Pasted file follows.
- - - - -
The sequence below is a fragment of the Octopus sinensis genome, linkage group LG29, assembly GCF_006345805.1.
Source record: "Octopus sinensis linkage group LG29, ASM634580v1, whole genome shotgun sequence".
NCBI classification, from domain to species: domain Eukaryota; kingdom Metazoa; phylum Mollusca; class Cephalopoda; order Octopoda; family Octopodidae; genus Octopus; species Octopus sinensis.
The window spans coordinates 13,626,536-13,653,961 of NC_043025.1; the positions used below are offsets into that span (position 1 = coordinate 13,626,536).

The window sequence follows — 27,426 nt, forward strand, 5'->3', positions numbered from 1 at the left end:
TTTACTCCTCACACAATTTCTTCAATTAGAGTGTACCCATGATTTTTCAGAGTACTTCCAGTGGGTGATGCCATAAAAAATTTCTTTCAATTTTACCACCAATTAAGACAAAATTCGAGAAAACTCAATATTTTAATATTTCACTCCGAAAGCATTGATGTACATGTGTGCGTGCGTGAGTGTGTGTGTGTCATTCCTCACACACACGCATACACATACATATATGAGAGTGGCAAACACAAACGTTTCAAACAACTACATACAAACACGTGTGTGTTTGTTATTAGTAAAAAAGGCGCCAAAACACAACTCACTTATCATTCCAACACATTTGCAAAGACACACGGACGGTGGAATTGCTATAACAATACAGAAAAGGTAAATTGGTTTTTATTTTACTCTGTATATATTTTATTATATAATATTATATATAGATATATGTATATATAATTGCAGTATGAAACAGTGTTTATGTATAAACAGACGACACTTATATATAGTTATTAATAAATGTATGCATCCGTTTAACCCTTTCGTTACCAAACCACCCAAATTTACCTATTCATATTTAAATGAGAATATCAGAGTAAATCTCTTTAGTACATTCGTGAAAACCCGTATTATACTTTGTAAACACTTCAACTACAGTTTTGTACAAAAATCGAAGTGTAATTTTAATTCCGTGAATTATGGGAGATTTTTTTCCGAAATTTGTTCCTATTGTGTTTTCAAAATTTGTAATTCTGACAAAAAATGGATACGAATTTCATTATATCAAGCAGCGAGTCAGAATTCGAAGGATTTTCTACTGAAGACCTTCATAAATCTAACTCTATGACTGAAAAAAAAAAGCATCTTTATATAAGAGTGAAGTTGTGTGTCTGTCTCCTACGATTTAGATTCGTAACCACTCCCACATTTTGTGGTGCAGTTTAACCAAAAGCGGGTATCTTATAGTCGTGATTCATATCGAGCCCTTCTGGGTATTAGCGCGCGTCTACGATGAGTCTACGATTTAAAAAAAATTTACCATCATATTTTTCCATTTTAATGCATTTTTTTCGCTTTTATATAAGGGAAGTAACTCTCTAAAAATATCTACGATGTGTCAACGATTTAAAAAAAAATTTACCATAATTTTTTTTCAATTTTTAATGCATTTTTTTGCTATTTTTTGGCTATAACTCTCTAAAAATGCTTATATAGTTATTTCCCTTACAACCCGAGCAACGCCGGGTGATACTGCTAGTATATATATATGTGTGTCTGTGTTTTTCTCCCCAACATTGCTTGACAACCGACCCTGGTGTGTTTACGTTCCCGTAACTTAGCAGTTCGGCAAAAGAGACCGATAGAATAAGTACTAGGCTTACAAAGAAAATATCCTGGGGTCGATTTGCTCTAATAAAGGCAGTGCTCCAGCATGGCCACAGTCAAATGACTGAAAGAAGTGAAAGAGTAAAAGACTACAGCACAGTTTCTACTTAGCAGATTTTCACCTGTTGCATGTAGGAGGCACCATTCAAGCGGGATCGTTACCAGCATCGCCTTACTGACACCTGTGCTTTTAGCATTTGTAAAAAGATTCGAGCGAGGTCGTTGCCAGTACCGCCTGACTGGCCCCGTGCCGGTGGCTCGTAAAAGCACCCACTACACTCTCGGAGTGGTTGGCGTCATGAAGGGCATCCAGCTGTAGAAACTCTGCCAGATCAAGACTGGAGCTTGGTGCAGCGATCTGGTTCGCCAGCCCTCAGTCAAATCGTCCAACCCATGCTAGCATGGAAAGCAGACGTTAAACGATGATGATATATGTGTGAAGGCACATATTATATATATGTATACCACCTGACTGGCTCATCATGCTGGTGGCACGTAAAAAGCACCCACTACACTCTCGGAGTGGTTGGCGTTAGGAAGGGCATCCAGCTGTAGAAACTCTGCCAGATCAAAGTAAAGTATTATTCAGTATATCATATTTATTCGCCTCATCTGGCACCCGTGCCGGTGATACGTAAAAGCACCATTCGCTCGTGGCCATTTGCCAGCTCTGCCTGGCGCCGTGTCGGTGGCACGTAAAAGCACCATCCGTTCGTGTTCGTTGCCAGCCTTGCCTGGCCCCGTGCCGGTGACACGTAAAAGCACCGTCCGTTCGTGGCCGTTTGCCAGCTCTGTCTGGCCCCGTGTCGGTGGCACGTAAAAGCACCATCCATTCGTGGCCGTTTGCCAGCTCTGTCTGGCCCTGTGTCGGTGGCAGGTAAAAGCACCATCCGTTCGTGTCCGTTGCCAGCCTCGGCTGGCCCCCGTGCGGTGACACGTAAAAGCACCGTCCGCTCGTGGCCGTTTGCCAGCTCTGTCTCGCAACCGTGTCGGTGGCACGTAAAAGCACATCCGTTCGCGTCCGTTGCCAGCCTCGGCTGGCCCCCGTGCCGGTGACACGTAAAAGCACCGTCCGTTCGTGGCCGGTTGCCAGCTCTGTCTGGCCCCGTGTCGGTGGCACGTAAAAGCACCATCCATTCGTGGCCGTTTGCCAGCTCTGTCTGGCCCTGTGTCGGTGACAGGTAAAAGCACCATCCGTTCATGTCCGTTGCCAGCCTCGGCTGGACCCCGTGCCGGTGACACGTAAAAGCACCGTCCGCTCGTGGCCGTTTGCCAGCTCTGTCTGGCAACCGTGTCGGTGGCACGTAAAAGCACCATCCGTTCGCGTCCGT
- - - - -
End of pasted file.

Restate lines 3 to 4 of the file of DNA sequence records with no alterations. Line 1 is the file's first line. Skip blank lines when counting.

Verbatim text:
NCBI classification, from domain to species: domain Eukaryota; kingdom Metazoa; phylum Mollusca; class Cephalopoda; order Octopoda; family Octopodidae; genus Octopus; species Octopus sinensis.
The window spans coordinates 13,626,536-13,653,961 of NC_043025.1; the positions used below are offsets into that span (position 1 = coordinate 13,626,536).